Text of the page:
Tuesday, April 24, 2012

Human Created Environmental Change Northwest


Leslie M. Johnson Gottesfeld
Aboriginal Burning for Vegetation Management in Northwest British Columbia
Human Ecology
Vol. 22, No. 2, pp. 171-188

In Gottesfeld’s article “Aboriginal Burning for Vegetation Management in Northwest British Columbia” the burning practices of the Gitksan and Wet’suwet’en people is discussed. These burning practices were discontinued in the 1930s and 1940s by the British Columbia Forest Service. The burning was used by many other aboriginal groups like the ‘Nlakapamux, Kootenay, and Nuu-chah-nuulth, as a means of renewing the berry patches that were relied upon for winter provisions, seed production, and clearing of brush. These practices changed the environment that these groups lived in by providing more biodiversity as well as controlling certain species that invade the areas like willow pine and spruce which reduce the productivity of the berry patches when not controlled through burns. The regulation of burning has resulted in many berry patches being destroyed through ecological changes. These changes have resulted in a large reduction in the reliance on berry patches for subsistence. However in modern berries still retain a high cultural value used in weddings, family gatherings, funeral potlatch feasts and totem pole raising feasts times. As a result some Gitksan and Wet’suwet’en families consider burning to be part of native land claims campaigns and negotiations. This article is important to the topic of human created environmental change because it explains that certain parts of the environment have been changed by humans in the past (berry patches of large size), but have been changed again by human influence. This article is a great example of how one view of the environment can result in not just a major environmental change but have further human impacts, such as a shift in sustenance methods. These views are incorrect in their assumptions of untouched lands existing and being the best use of the land. Essentially there had already been human created environmental change before contact was made but after contact was made further environmental change occurred that was not in the interest of the indigenous people.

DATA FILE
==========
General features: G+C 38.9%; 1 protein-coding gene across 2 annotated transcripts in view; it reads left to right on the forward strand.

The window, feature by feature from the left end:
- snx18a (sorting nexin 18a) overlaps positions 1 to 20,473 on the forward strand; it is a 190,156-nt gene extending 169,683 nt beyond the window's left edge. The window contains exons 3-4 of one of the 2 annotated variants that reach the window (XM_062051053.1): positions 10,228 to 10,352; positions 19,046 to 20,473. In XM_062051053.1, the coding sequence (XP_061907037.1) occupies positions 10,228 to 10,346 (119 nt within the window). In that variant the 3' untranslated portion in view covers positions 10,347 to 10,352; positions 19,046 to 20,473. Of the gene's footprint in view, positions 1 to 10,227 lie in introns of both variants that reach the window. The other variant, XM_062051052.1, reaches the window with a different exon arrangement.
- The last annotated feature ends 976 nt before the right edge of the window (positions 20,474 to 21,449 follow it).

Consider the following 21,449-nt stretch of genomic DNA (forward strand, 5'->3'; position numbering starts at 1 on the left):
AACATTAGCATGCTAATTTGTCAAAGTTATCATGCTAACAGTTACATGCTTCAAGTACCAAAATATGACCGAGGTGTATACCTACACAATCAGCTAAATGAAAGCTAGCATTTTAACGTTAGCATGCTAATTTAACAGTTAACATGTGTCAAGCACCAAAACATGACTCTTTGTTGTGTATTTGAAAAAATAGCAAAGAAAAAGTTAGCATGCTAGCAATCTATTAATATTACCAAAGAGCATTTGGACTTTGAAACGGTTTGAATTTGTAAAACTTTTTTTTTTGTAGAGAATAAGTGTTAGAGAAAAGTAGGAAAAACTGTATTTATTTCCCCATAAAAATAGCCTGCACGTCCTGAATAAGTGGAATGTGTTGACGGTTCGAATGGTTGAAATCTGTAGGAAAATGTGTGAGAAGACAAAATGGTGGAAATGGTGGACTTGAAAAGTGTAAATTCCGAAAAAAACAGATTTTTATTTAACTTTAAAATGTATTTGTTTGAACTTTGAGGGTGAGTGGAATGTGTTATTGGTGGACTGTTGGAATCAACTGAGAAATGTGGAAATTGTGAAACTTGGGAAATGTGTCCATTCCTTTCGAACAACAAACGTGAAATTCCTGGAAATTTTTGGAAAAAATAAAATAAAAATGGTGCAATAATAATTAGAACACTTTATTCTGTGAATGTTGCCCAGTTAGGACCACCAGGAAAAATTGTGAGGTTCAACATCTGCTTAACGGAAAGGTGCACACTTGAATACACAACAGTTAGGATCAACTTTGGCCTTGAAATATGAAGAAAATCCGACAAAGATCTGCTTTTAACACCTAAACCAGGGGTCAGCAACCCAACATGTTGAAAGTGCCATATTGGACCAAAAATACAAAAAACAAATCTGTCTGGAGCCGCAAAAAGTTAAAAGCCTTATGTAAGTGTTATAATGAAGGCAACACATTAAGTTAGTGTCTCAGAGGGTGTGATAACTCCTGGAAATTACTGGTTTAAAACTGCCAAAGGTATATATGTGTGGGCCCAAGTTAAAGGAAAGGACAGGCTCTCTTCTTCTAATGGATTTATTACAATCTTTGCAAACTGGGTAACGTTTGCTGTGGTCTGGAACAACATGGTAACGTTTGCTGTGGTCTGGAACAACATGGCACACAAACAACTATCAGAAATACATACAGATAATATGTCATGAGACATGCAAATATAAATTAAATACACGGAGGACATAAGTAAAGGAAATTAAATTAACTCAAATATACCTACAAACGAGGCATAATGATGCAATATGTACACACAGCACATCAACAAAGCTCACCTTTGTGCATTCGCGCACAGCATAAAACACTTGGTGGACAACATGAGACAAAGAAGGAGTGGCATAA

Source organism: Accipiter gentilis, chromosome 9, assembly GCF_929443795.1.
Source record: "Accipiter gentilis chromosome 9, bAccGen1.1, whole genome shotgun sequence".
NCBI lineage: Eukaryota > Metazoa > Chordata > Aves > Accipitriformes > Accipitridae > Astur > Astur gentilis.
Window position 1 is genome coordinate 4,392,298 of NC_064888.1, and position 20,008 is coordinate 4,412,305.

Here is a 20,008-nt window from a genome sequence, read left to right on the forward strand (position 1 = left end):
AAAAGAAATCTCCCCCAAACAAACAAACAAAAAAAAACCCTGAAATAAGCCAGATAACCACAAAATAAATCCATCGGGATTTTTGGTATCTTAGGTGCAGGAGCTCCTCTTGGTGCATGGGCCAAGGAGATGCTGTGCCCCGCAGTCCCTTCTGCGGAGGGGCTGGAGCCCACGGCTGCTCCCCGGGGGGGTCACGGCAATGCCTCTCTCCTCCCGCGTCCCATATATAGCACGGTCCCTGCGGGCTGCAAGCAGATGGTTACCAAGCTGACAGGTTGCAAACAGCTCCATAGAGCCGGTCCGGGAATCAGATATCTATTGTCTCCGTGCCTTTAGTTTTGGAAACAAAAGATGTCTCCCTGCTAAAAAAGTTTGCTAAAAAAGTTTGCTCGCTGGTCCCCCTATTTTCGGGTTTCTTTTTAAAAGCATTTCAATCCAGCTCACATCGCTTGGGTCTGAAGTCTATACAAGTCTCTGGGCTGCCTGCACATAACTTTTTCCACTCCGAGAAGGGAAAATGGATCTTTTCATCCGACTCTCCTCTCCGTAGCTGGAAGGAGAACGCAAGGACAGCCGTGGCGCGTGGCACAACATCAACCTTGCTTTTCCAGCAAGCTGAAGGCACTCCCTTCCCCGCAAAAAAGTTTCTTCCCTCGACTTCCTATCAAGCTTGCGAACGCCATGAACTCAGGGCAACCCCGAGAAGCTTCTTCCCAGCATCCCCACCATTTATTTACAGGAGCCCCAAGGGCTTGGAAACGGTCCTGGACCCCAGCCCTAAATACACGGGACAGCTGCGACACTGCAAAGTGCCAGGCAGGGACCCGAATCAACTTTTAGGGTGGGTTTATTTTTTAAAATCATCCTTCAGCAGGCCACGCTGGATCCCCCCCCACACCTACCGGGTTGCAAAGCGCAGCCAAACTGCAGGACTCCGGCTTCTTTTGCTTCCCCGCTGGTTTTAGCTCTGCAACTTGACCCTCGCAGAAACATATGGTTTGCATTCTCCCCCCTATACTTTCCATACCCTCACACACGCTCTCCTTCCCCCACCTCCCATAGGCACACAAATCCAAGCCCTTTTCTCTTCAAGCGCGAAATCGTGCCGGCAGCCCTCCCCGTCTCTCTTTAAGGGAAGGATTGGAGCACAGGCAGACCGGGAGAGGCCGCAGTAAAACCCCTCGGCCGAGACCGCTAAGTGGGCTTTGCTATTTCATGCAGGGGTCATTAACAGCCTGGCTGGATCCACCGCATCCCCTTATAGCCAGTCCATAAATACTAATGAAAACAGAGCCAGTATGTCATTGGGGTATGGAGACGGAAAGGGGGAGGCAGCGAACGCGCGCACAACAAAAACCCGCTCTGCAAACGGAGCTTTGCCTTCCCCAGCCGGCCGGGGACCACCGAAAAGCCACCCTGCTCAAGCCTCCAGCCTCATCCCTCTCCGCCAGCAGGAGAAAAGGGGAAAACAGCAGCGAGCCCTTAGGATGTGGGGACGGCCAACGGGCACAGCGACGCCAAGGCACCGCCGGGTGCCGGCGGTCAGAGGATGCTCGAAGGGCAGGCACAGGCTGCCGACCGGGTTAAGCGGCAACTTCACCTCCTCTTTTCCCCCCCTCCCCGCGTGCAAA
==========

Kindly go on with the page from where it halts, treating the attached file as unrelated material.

Virginia L. Butler
Resource depression on the Northwest Coast of North America
Antiquity
74:649-661

In Butler’s article “Resource Depression on the Northwest Coast of North America” the mammal and fish faunal records from eight sites were examined for a change in subsistence before and after European contact. The results suggest an increased use of low-ranked resources before contact and an increased use of high ranked resources after contact which are predicted in the change in the demographic groups. This is of particular interest because the results suggest that the historical depictions of copious resources may in part reflect a dramatic reduction in native population size. The way in which the differences in resource utilization is analyzed is through the Prey Choice model, which is a way of predicting what prey a predator should choose when a verity of potential options are available. These choices are high ranked choices give more calories than low ranked resources, and therefore low ranked choices will enter the diet when high ranked resources are less available unless an outside factor is affecting the choice made. The Prey choice model is used to explain why high-ranked resources like salmon and sturgeon may have suffered a depression of availability due to human actions. In other words salmon was still important prior to contact but the importance of salmon was decreasing prior to European contact but after contact was made that importance to the northwest economy increased drastically leading to over fishing and the depression of salmon supplies. This article is important to human created environmental change because it shows some of the effects that contact with Europeans had on the local economies and environments in the northwest coast region. Furthermore the decrease in population pressures may have resulted from the specialization of fishing for sustenance is explained by contact with Europeans. Essentially this article gives support to European contact leading to large changes in the environment as well as the native populations.

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